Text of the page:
Hannah Krystosek competed in her first muscle classic contest last year, and, contrary to every expectation she had as a first-time contestant, took third place in the bikini division of the competition.
Two things happened to the 24-year-old Rochester registered nurse then: The first was surprise — no, shock — that she had done so well. And the second was the realization she was unalterably hooked on such competitions.
“I was in shock,” Krystosek said. “I honestly didn’t expect to place at all. I just thought, ‘I’m just going to go up there and have fun.'”
Krystosek will be among about 60 people to compete in Saturday’s NPC MedCity Muscle Classic: Bodybuilding, Physique, Figure & Bikini Competition at Mayo Civic Center. It marks the return of National Physique Committee contests to Rochester after a hiatus of several years.
A 2009 Century High School graduate, Krystosek said she always had been a little wary of weightlifting and its potential to make her body bulky. But her attitude began to change when she took a beginner’s weight-lifting class at Luther College. Yet, even then, competing in bodybuilding contests was the farthest thing from her mind.
“It was just something to keep me active,” she said. “I joined the (Rochester Athletic Club) here in town to stay active.”
It was while Krystosek was working out at the RAC that she decided to take her bodybuilding to the next level. Part of the drive came from her surroundings. During her workouts at the RAC, she noticed how many people at the RAC were in “just fantastic shape.” It motivated her.
And then when she joined her weightlifting with a “clean, healthy diet,” the effect of her body-building efforts were almost immediate and transformative.
“I felt pretty instant results, and I just felt amazing,” she said. “The main thing really is the diet.”
Entering her first bodybuilding competition in Milwaukee last fall, Krystosek discovered that it wasn’t all that different from the dance recitals she did while growing up. Stage presence is critical to a dancer, and Krystosek found that the ability to project on the stage resurfaced in the bodybuilding contest.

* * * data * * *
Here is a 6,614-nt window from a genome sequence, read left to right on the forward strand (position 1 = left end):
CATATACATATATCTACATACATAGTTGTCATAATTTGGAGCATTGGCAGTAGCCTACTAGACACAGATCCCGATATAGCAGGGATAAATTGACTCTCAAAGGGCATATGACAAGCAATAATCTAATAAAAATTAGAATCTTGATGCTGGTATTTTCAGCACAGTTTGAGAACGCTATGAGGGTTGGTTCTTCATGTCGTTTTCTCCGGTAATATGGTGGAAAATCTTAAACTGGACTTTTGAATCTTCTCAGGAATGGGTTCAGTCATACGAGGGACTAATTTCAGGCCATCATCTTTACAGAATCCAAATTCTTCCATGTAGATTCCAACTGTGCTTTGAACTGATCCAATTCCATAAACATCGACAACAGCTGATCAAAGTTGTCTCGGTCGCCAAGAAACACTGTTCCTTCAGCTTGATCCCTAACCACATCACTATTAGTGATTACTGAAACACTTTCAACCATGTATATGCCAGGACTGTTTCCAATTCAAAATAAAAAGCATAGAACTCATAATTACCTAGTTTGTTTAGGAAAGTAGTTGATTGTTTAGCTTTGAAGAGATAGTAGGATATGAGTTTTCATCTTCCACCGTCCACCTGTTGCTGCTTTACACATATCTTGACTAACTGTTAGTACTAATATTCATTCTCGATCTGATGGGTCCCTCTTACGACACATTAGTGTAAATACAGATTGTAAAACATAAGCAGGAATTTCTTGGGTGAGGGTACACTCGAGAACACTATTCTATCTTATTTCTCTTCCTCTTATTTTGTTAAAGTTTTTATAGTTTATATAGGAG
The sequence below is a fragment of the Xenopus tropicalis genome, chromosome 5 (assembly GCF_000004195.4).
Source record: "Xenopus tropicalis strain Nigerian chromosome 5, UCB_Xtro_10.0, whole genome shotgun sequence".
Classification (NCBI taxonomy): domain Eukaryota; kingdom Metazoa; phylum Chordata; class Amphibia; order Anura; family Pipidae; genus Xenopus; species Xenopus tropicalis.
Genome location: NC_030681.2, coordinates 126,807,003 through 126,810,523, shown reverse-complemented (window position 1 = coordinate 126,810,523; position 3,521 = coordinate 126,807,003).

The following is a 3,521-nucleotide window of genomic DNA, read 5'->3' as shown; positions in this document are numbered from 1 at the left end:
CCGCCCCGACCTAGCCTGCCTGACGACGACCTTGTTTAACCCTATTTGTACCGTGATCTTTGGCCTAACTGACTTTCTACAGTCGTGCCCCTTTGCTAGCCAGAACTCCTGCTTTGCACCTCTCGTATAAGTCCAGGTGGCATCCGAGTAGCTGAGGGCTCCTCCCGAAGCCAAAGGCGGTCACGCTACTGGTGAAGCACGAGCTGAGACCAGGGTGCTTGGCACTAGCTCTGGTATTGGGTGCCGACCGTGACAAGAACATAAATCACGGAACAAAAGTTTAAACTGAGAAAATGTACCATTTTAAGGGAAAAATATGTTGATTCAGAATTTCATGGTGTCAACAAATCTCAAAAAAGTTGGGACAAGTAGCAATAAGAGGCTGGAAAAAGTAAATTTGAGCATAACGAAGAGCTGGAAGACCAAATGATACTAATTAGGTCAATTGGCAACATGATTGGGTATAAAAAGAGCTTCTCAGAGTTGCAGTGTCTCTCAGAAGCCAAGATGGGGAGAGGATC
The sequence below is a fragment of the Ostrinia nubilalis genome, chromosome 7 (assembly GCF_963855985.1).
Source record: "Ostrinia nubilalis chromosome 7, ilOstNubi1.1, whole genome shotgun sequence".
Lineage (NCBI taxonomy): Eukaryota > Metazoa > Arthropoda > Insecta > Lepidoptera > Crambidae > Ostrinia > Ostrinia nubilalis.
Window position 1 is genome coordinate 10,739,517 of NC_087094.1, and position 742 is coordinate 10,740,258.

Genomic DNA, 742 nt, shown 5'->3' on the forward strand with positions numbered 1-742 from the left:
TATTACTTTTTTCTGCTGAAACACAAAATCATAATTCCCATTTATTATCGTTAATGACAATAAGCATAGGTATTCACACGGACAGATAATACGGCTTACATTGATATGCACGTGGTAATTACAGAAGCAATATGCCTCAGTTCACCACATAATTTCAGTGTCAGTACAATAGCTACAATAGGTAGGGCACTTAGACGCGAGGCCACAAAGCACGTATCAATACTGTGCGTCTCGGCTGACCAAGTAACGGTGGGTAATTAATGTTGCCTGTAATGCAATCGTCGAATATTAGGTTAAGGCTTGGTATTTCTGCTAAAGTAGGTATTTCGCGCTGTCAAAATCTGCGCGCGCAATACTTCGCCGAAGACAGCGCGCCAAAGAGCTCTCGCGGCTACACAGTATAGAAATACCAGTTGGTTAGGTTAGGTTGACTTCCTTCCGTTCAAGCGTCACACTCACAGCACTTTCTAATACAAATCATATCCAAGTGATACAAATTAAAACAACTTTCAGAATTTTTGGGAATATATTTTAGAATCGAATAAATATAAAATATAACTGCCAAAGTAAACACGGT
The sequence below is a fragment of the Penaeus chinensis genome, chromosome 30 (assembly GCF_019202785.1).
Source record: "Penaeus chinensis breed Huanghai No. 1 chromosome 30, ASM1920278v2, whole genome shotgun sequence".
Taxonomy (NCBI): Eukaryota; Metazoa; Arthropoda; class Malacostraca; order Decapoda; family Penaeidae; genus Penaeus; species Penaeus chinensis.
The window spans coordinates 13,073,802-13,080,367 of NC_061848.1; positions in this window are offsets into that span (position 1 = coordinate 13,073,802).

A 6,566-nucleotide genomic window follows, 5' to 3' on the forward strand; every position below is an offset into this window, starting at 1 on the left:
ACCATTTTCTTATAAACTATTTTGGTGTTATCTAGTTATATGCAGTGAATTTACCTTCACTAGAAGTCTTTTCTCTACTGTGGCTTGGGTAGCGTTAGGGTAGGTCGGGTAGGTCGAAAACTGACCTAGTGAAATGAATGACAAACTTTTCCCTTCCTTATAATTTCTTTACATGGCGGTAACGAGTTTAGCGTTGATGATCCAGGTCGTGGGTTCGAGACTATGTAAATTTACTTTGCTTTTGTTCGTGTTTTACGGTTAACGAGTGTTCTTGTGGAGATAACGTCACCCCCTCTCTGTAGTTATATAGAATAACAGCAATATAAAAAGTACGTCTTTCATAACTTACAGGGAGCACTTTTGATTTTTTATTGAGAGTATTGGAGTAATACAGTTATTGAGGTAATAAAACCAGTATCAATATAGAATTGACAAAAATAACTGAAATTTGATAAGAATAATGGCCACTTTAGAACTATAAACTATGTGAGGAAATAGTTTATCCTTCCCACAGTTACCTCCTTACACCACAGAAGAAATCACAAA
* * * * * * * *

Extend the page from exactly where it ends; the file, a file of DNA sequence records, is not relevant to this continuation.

“It was just brand new to me. I had no idea what to expect. But you can see pictures of girls up on stage,” Krystosek noted from leafing through magazines that featured bodybuilding contests. “They do the hair and make-up and things like that. I was used to that growing up doing dance recitals in middle school and high school. I know what it’s like to compete in front of an audience and being judged on something that your body is doing.”
Even though she was pleased by her third-place finish and totally hooked — “I had a blast,” she said — Krystosek took a reprieve from the intense workouts that had dominated her life.
In the weeks leading up to the Milwaukee competition, it had been bodybuilding all the time and a “lot of personal things” had been sacrificed in the pursuit. Her life now has a better balance between her workouts and her social life, and she doesn’t flagellate herself if she misses a workout now and then, she said.
Krystosek said her focus on clean, healthy living also makes her a better nurse by leading by example.
“I discovered I cannot provide the best care for others if I do not fully care for myself first,” she said. “With nursing, it’s just very important to advocate for health, and I definitely feel the healthiest now that I’ve incorporated such a good diet in my life.”